Reach Your Summit
Grass Mountain: Bushwacking In The Green Mountains of Vermont
Grass Mountain is a peak located in southwestern Vermont in the town of North Bennington. The mountain is a part of the New England's 50 Finest list and involves a trail-less hike to the top. With good map and compass skills and terrain reading, this hike can be a fairly easy bushwack.
The route I took, began near the end of Shatsbury Hollow Rd after traveling down a network of well-maintained old country gravel roads.
I parked on Shatsbury Hollow Rd, where it appears to fork, the left is a private driveway and the right is an old logging road (pictured below, logging road is to the right).
My hike began on the old logging road as I walked Northeast and along Little White Creek.
Shortly after entering the woods, I came across a wide open space and what appeared to be a vacant cabin near the creek.
Continuing on the old logging road and away from the cabin, I approached what would be the first of five water crossings for the trip (first pictured below).
Despite it's look, only two of the five crossings took a bit of terrain reading. The last thing you want is to start a winter trip off with wet feet. The crossings would most likely be even easier at specific times of the year (dependent on the weather), but I can also see them being slightly more difficult due to snowmelt (second crossing pictured below).
After passing a small ravine to the right and what looked to be a dam, I made my way to the third and fourth crossings.
After passing the last crossing, I chose to stick right to the creek and begin my ascent to Grass Mountain. A short climb, led me to another path offering more than one option. This is often the case when you are bushwacking and using old logging roads and snowmobile paths. According to the USGS Topo maps I printed for the area, I felt that by taking the right (heading east) at the fork (pictured below) would have led me to Spruce Peak. I opted to go left (north) and continue my way up through a col between Grass Mountain and Spruce Peak.
The path I chose continued to stay wide and clear as I continued my climb. This also led to knee deep snow and taking a break as an unexpected snow squall passed through with brief whiteout conditions.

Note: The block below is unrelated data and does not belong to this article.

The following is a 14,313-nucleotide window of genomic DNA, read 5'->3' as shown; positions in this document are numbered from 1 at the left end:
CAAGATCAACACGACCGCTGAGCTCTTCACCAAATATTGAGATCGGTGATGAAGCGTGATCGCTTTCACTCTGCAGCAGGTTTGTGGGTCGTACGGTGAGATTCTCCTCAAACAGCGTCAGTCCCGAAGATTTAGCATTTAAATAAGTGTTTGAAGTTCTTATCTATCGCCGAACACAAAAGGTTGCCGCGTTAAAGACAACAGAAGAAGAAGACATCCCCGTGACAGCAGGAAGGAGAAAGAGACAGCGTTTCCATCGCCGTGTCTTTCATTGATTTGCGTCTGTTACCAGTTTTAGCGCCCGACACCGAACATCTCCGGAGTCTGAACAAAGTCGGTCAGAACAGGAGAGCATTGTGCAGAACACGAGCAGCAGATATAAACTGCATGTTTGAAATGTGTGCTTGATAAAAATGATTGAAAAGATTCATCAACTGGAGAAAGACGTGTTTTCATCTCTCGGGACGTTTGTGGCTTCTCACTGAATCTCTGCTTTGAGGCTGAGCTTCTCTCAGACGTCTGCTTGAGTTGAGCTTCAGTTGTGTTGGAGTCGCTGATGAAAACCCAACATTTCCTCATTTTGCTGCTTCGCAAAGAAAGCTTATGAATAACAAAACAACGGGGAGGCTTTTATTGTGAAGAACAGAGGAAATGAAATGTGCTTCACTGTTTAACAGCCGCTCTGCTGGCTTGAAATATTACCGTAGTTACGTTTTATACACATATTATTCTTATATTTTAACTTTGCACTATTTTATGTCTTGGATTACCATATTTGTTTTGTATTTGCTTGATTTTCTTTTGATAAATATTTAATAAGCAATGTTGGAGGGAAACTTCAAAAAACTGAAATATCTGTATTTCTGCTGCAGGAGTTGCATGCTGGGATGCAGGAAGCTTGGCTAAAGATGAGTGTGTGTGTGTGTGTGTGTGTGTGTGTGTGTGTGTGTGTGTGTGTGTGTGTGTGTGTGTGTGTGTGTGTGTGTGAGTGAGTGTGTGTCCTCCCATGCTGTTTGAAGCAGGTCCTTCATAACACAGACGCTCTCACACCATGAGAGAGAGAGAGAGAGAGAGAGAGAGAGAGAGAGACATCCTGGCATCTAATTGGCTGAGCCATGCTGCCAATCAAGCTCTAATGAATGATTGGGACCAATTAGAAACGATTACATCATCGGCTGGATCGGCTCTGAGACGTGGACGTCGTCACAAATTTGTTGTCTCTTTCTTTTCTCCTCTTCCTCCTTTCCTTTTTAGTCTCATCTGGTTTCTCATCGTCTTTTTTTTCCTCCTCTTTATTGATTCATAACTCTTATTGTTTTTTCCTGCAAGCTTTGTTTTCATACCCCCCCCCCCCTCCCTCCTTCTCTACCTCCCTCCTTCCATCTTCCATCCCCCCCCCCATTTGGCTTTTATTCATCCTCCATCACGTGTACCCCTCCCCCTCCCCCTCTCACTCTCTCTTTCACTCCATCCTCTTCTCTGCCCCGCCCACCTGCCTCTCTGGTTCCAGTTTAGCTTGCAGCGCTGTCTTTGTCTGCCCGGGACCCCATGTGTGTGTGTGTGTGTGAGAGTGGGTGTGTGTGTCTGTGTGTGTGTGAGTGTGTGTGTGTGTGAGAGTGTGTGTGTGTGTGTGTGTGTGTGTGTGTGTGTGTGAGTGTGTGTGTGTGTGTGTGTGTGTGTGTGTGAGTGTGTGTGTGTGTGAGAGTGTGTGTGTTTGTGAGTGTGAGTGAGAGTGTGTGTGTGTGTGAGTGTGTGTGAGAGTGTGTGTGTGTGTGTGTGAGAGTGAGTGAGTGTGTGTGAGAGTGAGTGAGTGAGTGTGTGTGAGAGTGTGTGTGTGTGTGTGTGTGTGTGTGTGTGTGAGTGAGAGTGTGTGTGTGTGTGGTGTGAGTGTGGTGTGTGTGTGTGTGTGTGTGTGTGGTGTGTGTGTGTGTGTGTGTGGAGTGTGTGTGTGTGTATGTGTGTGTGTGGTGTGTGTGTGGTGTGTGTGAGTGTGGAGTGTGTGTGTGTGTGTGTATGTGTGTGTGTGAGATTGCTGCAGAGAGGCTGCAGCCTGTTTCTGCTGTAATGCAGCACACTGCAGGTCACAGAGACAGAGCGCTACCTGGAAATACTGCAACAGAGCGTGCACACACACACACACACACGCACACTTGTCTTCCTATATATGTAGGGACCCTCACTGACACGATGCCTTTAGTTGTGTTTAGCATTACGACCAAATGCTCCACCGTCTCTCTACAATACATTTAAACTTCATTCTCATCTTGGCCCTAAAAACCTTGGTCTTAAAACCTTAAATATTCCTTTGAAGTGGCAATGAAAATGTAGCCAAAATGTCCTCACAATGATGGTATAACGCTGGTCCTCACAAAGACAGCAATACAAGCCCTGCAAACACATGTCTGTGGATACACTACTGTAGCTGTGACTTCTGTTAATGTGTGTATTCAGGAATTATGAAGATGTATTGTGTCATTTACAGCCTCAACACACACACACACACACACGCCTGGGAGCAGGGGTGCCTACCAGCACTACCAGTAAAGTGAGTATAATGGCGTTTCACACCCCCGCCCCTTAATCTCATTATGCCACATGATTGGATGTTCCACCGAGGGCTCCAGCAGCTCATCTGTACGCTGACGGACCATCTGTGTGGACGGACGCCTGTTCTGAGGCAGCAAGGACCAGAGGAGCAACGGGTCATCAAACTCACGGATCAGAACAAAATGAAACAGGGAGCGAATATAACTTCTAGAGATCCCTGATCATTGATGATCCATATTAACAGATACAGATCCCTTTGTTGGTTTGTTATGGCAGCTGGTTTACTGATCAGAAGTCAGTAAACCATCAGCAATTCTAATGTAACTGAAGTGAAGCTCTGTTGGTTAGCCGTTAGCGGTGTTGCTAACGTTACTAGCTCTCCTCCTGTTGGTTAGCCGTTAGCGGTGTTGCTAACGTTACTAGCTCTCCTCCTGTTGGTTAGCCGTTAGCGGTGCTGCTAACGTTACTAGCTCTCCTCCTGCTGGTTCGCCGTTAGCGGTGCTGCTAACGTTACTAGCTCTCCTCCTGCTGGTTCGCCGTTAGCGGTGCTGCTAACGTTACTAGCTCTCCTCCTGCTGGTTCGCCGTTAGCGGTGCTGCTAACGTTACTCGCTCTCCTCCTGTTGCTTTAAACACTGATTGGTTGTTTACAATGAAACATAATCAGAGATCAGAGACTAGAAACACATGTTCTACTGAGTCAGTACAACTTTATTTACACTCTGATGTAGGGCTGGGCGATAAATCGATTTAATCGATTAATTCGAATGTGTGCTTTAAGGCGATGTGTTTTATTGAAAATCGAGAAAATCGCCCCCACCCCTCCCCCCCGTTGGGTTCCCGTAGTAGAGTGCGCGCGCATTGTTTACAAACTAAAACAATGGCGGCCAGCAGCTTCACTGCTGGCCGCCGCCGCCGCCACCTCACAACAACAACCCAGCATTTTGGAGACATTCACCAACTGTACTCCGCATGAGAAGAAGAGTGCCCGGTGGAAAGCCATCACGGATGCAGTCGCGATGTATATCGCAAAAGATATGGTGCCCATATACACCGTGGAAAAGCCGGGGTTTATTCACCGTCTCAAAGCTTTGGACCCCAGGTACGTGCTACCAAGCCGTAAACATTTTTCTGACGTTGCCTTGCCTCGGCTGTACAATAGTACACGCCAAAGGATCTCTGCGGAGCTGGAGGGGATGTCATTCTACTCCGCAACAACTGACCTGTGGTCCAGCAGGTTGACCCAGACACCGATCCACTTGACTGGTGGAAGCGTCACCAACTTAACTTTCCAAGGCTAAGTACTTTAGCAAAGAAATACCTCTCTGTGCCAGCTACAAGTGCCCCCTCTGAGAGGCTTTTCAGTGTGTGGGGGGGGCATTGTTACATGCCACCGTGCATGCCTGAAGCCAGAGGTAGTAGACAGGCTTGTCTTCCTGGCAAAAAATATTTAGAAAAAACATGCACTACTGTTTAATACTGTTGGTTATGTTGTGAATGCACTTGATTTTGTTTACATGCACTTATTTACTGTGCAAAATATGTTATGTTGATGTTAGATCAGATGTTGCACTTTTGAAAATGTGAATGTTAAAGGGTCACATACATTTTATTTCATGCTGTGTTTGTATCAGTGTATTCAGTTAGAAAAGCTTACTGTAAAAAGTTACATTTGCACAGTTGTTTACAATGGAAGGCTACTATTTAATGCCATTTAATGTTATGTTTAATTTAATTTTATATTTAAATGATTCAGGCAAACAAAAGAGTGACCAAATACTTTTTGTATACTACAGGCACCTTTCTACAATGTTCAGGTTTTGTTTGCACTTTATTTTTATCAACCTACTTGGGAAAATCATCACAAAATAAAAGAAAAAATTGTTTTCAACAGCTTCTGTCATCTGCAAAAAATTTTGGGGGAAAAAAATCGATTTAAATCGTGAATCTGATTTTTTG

Once the climb between the two peaks plateaued, it looked like you could continue straight and go down the other side or make a 400-500ft ascent and bushwack to Grass Mountain (left, northwest) or Spruce Peak (right, southeast). The brush to the summit of Grass Mountain was pretty thick in some spots, but manageable.
Eventually, I came to a clearing which offered a beautiful view of surrounding peaks and the town of Bennington below. Despite the snow, Grass Mountain still lived up to its name as tall grasses poked from the snow coated area just 50ft from the true peak. The summit register of Grass Mountain is a yellow PVC pipe that can be found in a clearing.
The out-and-back hike for the route I took to Grass Mountain ended up being a total of 6.3 miles and an elevation gain of around 1,905 ft (my mapped route below).
As far as bushwacks go, this was a pretty easy one by New England standards. Even more so compared to trips further north. It's a fun hike that will most likely offer you solitude, a rewarding view and a little bit of a challenge.
Have you made the bushwack to Grass Mountain? What route did you take and what was your experience? Have you hiked here in an effort to complete the New England's Fifty Finest list? Share in a comment below.
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